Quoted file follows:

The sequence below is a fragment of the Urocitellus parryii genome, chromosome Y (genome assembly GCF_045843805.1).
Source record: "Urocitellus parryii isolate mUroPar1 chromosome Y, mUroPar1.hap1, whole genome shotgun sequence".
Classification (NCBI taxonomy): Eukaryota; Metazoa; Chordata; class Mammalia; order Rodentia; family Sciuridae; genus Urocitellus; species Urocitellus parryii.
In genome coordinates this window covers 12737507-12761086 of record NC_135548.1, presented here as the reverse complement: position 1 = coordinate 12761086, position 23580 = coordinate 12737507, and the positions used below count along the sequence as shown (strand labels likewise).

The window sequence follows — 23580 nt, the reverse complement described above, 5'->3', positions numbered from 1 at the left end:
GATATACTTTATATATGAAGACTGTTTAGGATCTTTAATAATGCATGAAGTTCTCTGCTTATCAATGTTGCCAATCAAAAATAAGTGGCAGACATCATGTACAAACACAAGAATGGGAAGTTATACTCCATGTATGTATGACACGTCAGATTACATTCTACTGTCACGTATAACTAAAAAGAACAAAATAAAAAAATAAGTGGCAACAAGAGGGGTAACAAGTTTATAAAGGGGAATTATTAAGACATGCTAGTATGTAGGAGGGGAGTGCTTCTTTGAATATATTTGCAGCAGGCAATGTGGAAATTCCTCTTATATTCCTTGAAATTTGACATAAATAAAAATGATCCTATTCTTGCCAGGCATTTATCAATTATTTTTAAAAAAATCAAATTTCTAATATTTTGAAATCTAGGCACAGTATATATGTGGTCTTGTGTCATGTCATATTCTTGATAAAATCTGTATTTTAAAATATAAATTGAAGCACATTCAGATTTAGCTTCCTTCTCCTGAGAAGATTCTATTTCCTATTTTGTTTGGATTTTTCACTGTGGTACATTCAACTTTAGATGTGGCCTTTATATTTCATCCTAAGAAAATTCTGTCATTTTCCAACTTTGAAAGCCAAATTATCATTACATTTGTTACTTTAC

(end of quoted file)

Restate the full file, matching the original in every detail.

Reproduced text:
The sequence below is a fragment of the Urocitellus parryii genome, chromosome Y (genome assembly GCF_045843805.1).
Source record: "Urocitellus parryii isolate mUroPar1 chromosome Y, mUroPar1.hap1, whole genome shotgun sequence".
Classification (NCBI taxonomy): Eukaryota; Metazoa; Chordata; class Mammalia; order Rodentia; family Sciuridae; genus Urocitellus; species Urocitellus parryii.
In genome coordinates this window covers 12737507-12761086 of record NC_135548.1, presented here as the reverse complement: position 1 = coordinate 12761086, position 23580 = coordinate 12737507, and the positions used below count along the sequence as shown (strand labels likewise).

The window sequence follows — 23580 nt, the reverse complement described above, 5'->3', positions numbered from 1 at the left end:
GATATACTTTATATATGAAGACTGTTTAGGATCTTTAATAATGCATGAAGTTCTCTGCTTATCAATGTTGCCAATCAAAAATAAGTGGCAGACATCATGTACAAACACAAGAATGGGAAGTTATACTCCATGTATGTATGACACGTCAGATTACATTCTACTGTCACGTATAACTAAAAAGAACAAAATAAAAAAATAAGTGGCAACAAGAGGGGTAACAAGTTTATAAAGGGGAATTATTAAGACATGCTAGTATGTAGGAGGGGAGTGCTTCTTTGAATATATTTGCAGCAGGCAATGTGGAAATTCCTCTTATATTCCTTGAAATTTGACATAAATAAAAATGATCCTATTCTTGCCAGGCATTTATCAATTATTTTTAAAAAAATCAAATTTCTAATATTTTGAAATCTAGGCACAGTATATATGTGGTCTTGTGTCATGTCATATTCTTGATAAAATCTGTATTTTAAAATATAAATTGAAGCACATTCAGATTTAGCTTCCTTCTCCTGAGAAGATTCTATTTCCTATTTTGTTTGGATTTTTCACTGTGGTACATTCAACTTTAGATGTGGCCTTTATATTTCATCCTAAGAAAATTCTGTCATTTTCCAACTTTGAAAGCCAAATTATCATTACATTTGTTACTTTAC